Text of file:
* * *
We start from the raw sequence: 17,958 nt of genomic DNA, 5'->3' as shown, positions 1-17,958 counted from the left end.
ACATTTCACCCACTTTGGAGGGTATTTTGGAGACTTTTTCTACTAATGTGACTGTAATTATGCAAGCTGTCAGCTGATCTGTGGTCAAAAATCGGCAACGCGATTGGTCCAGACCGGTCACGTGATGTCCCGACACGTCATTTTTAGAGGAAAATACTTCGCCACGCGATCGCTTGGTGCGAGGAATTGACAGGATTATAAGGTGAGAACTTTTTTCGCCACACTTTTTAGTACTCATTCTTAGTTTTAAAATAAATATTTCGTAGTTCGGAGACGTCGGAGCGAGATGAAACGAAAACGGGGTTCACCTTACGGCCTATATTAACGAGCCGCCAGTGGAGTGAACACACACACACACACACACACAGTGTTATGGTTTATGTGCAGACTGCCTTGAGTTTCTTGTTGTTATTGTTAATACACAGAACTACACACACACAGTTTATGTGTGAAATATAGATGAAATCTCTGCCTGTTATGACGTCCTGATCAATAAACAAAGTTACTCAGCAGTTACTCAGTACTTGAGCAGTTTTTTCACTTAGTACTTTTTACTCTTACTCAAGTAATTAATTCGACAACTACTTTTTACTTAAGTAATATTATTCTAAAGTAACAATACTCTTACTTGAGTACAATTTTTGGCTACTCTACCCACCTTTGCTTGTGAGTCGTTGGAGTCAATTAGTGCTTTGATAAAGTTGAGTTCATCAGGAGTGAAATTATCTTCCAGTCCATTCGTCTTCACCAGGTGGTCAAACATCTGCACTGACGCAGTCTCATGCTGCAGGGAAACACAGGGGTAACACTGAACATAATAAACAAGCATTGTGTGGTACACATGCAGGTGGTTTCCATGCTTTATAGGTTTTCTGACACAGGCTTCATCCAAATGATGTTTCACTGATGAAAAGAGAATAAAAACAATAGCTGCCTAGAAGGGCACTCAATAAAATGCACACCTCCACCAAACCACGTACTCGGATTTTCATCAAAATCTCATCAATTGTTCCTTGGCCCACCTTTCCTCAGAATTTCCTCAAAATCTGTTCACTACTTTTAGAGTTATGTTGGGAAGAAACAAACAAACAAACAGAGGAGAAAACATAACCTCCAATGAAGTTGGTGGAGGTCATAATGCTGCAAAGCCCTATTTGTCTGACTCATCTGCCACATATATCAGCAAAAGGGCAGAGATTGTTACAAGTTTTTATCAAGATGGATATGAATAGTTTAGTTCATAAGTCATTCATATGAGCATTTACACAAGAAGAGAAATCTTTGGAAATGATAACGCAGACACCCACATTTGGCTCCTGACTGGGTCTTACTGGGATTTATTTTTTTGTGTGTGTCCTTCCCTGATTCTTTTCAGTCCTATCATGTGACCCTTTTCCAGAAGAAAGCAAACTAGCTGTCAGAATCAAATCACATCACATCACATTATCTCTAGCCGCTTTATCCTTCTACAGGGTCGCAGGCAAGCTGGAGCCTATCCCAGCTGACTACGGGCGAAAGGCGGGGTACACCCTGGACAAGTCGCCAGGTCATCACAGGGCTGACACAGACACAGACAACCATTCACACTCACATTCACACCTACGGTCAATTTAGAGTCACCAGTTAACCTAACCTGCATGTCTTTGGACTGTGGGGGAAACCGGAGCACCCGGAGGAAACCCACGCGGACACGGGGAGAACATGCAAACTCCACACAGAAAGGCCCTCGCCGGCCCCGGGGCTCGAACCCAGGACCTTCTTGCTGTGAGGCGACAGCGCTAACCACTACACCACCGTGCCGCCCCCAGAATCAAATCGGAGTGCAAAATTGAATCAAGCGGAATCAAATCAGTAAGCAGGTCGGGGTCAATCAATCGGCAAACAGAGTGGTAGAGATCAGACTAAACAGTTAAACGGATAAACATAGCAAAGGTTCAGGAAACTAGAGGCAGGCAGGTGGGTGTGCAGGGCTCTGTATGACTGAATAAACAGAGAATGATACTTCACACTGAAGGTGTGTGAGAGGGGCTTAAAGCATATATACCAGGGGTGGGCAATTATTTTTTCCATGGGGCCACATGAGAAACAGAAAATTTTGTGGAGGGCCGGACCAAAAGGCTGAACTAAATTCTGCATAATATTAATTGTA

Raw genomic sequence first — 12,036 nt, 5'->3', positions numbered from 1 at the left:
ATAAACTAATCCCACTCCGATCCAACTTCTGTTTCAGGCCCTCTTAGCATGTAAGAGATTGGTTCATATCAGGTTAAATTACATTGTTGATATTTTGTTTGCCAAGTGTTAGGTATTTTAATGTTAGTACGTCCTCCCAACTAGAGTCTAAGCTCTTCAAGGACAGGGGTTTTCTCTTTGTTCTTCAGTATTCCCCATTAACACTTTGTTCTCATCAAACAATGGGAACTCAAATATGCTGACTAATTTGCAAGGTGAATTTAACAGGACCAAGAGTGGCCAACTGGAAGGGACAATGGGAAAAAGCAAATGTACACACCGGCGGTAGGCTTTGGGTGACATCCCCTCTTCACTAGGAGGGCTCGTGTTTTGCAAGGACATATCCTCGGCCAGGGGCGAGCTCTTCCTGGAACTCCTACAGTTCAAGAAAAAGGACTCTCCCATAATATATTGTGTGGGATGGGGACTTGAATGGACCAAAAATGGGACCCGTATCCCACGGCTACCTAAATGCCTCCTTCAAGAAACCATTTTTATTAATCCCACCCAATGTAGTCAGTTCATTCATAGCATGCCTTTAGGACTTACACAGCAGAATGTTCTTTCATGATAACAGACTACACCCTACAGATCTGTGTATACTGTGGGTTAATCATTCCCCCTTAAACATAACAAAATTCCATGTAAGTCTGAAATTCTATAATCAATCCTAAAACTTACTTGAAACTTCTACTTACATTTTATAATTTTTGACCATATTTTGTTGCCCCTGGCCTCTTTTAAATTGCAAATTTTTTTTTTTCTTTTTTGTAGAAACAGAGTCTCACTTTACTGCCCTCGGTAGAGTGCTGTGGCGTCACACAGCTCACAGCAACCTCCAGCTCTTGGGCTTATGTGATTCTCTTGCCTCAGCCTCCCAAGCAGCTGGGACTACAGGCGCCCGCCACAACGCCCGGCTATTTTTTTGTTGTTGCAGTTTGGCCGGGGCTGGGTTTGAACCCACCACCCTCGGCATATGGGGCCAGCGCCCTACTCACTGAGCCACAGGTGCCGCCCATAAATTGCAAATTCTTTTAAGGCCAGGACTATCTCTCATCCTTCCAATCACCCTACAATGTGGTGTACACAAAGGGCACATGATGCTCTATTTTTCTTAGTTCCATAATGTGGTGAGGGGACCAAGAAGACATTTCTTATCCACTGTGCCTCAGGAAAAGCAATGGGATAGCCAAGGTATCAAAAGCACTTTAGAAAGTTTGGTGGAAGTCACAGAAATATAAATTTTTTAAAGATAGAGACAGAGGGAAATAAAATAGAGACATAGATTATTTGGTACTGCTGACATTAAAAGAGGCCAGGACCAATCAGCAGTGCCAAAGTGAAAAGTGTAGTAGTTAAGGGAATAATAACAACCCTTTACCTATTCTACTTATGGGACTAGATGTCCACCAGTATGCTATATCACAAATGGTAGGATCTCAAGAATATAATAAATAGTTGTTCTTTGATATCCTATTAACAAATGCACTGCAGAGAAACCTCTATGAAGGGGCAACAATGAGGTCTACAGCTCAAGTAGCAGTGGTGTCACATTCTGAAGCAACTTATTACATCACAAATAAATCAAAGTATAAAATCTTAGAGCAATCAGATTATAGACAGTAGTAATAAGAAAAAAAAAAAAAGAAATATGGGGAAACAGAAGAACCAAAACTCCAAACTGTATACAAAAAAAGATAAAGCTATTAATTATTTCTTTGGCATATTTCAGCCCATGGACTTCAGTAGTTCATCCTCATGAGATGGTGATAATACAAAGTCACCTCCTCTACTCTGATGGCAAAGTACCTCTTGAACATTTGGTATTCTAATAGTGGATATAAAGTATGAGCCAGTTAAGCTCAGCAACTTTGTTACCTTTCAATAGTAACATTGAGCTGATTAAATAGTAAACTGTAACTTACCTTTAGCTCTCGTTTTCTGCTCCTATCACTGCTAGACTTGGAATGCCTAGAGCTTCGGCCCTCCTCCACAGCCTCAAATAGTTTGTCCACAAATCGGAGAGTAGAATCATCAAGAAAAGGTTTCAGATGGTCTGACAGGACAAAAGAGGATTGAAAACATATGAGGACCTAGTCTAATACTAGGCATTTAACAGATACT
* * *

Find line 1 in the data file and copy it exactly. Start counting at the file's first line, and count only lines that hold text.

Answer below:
We start from the raw sequence: 17,958 nt of genomic DNA, 5'->3' as shown, positions 1-17,958 counted from the left end.